Comedian Trevor Moore has died at age 41. As this bit shows, Moore was a satirist of assassination, depicting ominous events as buffoonery, to make fun of the powerful and our media obsessions.
Moore is correct that George H.W. Bush was social friends with the family of John Hinckley, the man who shot and wounded President Ronald Reagan in 1981. As Moore says in one of this thought bubbles, “Awkward!”
Moore makes one factual mistake. George H. Bush was in Dallas on November 22, 1963 and he had a friendly cooperative relationship with the CIA. But it’s not accurate to say Bush was “working for the CIA” that day. He was not employed by the CIA at the time.
Also: there’s no evidence that Bush was complicit or involved in Kennedy’s assassination.
President Kennedy gave two speeches, on June 10 and June 11, 1963 that changed the course of American history, says historian Andrew Cohen, author of “Two Days in June.” Cohen explained what JFK wrought in a recent interview with CBC TV host Peter Mansbridge.
President Kennedy’s speech to the graduating class of American University in Washington DC on June 10, 1963, represented the beginning of his “strategy for peace” to wind down the Cold War. His bold proposal for a joint U.S.-Soviet moon flight was part of this strategy.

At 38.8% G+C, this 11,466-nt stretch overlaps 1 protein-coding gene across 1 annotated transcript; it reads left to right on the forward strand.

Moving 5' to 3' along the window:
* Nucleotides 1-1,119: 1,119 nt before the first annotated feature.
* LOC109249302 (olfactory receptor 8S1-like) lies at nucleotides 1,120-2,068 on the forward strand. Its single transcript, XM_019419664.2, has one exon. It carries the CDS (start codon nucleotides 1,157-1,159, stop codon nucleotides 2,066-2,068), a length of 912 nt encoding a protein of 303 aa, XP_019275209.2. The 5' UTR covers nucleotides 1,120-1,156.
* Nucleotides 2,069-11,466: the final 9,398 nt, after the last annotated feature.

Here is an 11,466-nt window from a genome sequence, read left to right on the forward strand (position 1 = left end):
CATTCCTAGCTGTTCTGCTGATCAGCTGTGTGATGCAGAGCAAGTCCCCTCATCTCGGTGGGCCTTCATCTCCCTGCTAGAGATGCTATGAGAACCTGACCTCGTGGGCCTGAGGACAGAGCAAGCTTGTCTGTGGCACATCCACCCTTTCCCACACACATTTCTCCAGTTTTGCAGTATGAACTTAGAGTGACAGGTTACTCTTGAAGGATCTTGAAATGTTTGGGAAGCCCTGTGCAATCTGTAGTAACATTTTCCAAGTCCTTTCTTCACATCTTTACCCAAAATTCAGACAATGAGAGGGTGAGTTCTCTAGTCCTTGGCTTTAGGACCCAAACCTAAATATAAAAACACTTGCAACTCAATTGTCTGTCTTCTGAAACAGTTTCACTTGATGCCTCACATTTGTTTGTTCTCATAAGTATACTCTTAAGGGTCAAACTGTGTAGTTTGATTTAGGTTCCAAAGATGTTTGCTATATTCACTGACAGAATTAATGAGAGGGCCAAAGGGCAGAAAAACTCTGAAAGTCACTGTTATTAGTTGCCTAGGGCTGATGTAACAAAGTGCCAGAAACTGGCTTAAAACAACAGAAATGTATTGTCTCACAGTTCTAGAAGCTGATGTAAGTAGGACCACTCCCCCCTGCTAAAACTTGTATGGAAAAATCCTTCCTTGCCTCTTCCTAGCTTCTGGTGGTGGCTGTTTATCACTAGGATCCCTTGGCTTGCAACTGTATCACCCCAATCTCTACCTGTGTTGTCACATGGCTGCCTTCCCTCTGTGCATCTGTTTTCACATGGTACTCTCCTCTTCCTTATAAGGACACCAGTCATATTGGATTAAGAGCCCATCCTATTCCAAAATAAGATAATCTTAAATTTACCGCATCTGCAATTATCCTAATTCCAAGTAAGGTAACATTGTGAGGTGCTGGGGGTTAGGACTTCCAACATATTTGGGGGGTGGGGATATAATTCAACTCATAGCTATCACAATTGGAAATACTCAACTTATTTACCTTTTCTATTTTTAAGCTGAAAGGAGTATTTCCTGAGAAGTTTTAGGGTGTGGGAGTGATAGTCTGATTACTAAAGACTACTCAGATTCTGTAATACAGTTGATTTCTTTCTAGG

Kennedy’s vigorous style and clear mind never had a more important goal — or more powerful enemies.
Maybe its his Nobel Prize but Dylan seems immune to the normally outspoken camp of JFK anti-conspiracy theorists. Rather his 17-minute rumination of the assassination of President Kennedy has attracted 2.6 million views while impressing critics and scholars of the case.
While reviewing Mark Tyler’s Motorcade 63, I thought of Dale Myers’ 3D animation reconstruction of President Kennedy’s motorcade on November 22, 1963. Myer’s work is the most sophisticated effort to update the official story of the Warren Commission that a lone gunman, Lee Harvey Oswald, killed the president for no reason.